In _Stalking the Wild Asparagus_, Euell Gibbons experimented|
with this using tubers of Jack-in-the-pulpit and skunk
cabbage. He found that only thorough drying (six months to
a year) rendered them edible. Of course, tubers may be
different from shoots in this regard.
The problem would be to get ENOUGH of any one
> species to make it worth your while. Lasia spinosa grows
> in huge stands, as does Colocasia, but other aroids, even
> the spiny ones, grow sort of one plant here, one plant
> there, so you`d have hell finding enough leaves at the
> correct stage of growth!
In some parts of Hawaii, Epipremnum aureum also occurs in
huge stands. It is not spiny, but it might be suitable for
testing the thesis that all aroids can be made edible. I'm
prpbably not going to try it, though.
> I debated this on aroid-L some years ago. As far as I
> know, modern man has not selected any particular clone of
> this plant for fruit production. BUT---did native
> Americans do this?? Who knows. M. deliciosa fruit has
> LOTS of edible pulp and a few LARGE seeds, but one has to
> be careful when trying to eat the pulp not to bite into
> the odd seed secreted in this wonderful pulp, as they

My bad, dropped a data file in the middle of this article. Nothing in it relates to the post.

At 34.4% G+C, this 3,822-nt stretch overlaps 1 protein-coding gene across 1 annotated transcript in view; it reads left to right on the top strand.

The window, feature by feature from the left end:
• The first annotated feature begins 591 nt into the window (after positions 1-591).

> will itch!
The Monstera fruits I have seen in stateside markets (grown
in Mexico) comes with instructions on how to avoid the itch.
> I believe that the fruit are prized in Mexico and
> elsewhere. The fruit of some Philodendron sps. are also
> prized as food in S. America.
You may recall in my note on Syngonium a few days ago, I
also mentioned sweet pulp. I'm not sure what part of the
infructescence gave me the itch, but it cannot have been the
pulp, because it was in the wrong part of my mouth. I
wonder if Syngonium could be selected for larger and better
Whatever river 'shakes your tree' as a chiller,
> go for it!!! :--)
I suspect that was his way of asking where the fruit
originally came from, i.e., which river is nearest that